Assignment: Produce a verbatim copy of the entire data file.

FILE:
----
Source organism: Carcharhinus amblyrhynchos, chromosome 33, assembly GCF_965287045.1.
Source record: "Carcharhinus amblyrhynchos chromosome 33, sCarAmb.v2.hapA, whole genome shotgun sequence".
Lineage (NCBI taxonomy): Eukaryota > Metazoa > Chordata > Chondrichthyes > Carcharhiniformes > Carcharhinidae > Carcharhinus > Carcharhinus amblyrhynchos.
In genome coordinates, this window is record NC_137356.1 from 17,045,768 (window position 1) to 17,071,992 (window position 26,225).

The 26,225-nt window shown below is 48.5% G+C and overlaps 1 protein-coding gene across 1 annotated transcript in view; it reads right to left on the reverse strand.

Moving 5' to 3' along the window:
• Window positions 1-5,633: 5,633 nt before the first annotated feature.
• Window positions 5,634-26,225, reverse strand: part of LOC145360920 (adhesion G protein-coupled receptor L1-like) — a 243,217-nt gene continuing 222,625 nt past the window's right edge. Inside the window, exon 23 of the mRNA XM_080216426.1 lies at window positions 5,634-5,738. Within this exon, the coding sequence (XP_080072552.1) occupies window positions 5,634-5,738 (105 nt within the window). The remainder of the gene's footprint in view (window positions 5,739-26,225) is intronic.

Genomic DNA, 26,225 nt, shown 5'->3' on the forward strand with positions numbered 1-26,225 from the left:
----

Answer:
Source organism: Carcharhinus amblyrhynchos, chromosome 33, assembly GCF_965287045.1.
Source record: "Carcharhinus amblyrhynchos chromosome 33, sCarAmb.v2.hapA, whole genome shotgun sequence".
Lineage (NCBI taxonomy): Eukaryota > Metazoa > Chordata > Chondrichthyes > Carcharhiniformes > Carcharhinidae > Carcharhinus > Carcharhinus amblyrhynchos.
In genome coordinates, this window is record NC_137356.1 from 17,045,768 (window position 1) to 17,071,992 (window position 26,225).

The 26,225-nt window shown below is 48.5% G+C and overlaps 1 protein-coding gene across 1 annotated transcript in view; it reads right to left on the reverse strand.

Moving 5' to 3' along the window:
• Window positions 1-5,633: 5,633 nt before the first annotated feature.
• Window positions 5,634-26,225, reverse strand: part of LOC145360920 (adhesion G protein-coupled receptor L1-like) — a 243,217-nt gene continuing 222,625 nt past the window's right edge. Inside the window, exon 23 of the mRNA XM_080216426.1 lies at window positions 5,634-5,738. Within this exon, the coding sequence (XP_080072552.1) occupies window positions 5,634-5,738 (105 nt within the window). The remainder of the gene's footprint in view (window positions 5,739-26,225) is intronic.

Genomic DNA, 26,225 nt, shown 5'->3' on the forward strand with positions numbered 1-26,225 from the left: